Air Force: Racial Slurs Written by Cadet Candidate Who Was Targeted - NBC 6 South Florida
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Air Force: Racial Slurs Written by Cadet Candidate Who Was Targeted

Hate-crime hoaxes seem to be on the rise, but the number is tiny compared with actual hate crimes, says Brian Levin, director of the Center for the Study of Hate and Extremism at California State University, San Bernardino

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    A series of racist messages made against five black Air Force Cadets at the U.S. Air Force Academy prompted a call for treating others with "dignity and respect" in an address from the USAFA Superintendent Lt. Gen. Jay Silveria. (Published Friday, Sept. 29, 2017)

    Racial slurs posted outside the dorm rooms of five black students at the Air Force Academy were written by one of those students, the school said Tuesday, adding Wednesday that it would not discuss what led the student to allegedly stage the hate crime.

    The announcement was a jarring turn in an episode that prompted the academy's superintendent to warn students that racists were not welcome at the school — a speech that attracted nationwide attention.

    The student is no longer at the school, the academy said. A spokesman declined to say whether the student withdrew or was expelled, citing privacy laws. The student's name wasn't released.

    The slurs were found in September at a dormitory that houses students attending the academy's prep school. The prep school is on the academy grounds but not part of the four-year academy program. It helps promising students meet the academy's entrance requirements.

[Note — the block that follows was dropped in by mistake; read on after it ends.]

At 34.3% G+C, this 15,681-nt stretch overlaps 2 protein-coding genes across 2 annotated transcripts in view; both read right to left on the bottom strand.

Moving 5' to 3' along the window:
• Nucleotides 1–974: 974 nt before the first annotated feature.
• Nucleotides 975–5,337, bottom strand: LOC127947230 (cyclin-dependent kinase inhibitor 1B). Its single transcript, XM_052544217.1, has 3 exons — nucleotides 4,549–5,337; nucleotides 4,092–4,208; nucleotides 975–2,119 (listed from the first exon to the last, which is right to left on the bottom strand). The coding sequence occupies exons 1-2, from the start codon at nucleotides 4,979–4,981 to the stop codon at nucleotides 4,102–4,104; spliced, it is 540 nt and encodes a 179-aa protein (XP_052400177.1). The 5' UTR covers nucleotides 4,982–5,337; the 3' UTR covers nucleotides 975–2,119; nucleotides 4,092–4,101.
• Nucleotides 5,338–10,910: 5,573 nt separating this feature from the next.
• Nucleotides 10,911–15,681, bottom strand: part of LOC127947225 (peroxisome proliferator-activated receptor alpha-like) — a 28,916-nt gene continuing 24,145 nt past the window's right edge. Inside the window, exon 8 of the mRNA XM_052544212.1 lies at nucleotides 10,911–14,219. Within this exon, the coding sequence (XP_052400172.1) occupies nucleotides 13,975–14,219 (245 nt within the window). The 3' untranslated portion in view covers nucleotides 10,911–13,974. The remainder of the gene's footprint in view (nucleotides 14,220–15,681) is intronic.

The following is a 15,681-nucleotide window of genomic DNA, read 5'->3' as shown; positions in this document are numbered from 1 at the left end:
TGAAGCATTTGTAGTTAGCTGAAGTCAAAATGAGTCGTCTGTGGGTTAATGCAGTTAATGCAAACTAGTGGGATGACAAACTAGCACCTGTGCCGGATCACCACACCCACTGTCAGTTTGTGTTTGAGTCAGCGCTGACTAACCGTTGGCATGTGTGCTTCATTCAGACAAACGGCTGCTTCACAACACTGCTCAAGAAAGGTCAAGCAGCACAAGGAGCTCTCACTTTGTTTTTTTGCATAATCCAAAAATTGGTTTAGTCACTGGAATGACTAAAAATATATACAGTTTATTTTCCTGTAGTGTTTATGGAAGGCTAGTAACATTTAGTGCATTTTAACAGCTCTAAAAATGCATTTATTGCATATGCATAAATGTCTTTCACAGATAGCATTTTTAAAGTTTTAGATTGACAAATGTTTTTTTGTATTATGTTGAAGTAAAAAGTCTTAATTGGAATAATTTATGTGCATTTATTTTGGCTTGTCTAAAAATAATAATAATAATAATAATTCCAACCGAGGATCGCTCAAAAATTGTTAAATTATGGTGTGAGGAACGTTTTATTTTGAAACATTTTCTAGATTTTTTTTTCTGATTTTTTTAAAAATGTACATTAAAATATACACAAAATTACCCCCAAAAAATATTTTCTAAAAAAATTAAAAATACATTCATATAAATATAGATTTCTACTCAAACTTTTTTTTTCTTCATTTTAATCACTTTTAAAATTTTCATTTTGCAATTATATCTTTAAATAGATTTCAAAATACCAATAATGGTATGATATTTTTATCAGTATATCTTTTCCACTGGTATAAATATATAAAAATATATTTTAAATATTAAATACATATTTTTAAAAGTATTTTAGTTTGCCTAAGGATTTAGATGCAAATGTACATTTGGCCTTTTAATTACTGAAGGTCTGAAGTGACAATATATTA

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    In a written statement Tuesday, the academy said, "We can confirm that one of the cadet candidates who was allegedly targeted by racist remarks written outside of their dorm room was actually responsible for the act. The individual admitted responsibility and this was validated by the investigation."

    The statement added, "Racism has no place at the academy, in any shape or form."

    Academy spokesman Meade Warthen said Wednesday he could not discuss what may have motivated the student, citing privacy laws.

    Academy superintendent Lt. Gen. Jay Silveria gave his stern speech to cadets shortly after the slurs were reported. A video of the speech was posted online and has been viewed thousands of times.

    "If you can't treat someone with dignity and respect, get out," he said.

    At one point, he insisted that everyone in the audience take out their phones and record him so his message was clearly heard.

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    The slurs appeared in the aftermath of racial violence in Charlottesville, Virginia, and amid a debate about NFL players kneeling for the national anthem.

    "We would also be tone deaf not to think about the backdrop of what is going on in our country," Silveria told cadets. "Things like Charlottesville, Ferguson, the protests in the NFL."

    Silveria stood by his speech Tuesday, the Colorado Springs Gazette reported.

    "Regardless of the circumstances under which those words were written, they were written, and that deserved to be addressed," he said in an email to the newspaper. "You can never over-emphasize the need for a culture of dignity and respect — and those who don't understand those concepts, aren't welcome here."

    Brian Levin, director of the Center for the Study of Hate and Extremism at California State University, San Bernardino, said hate-crime hoaxes are often meant to attract or divert attention or they can be a political statement.

    Many hate-crime hoaxes occur in school settings, Levin said.

    "I think that schools and universities are perceived as places that are more embracing to victims of such a tragedy (as a hate crime)," he said. "A place where the culture is to rally around victims of prejudice, such as universities, would be a reason."

    Hate-crime hoaxes seem to be on the rise, but the number is tiny compared with actual hate crimes, he said.

    The FBI said 5,850 hate crimes were reported to law enforcement in 2015, an average of 16 a day. Levin estimated that no more than three hoaxes a month occur nationwide.

    The academy has struggled with sexual misconduct problems several times in recent years, but few racial incidents have been made public.

    The academy, outside Colorado Springs, has about 4,000 students. The prep school usually accepts about 240 students.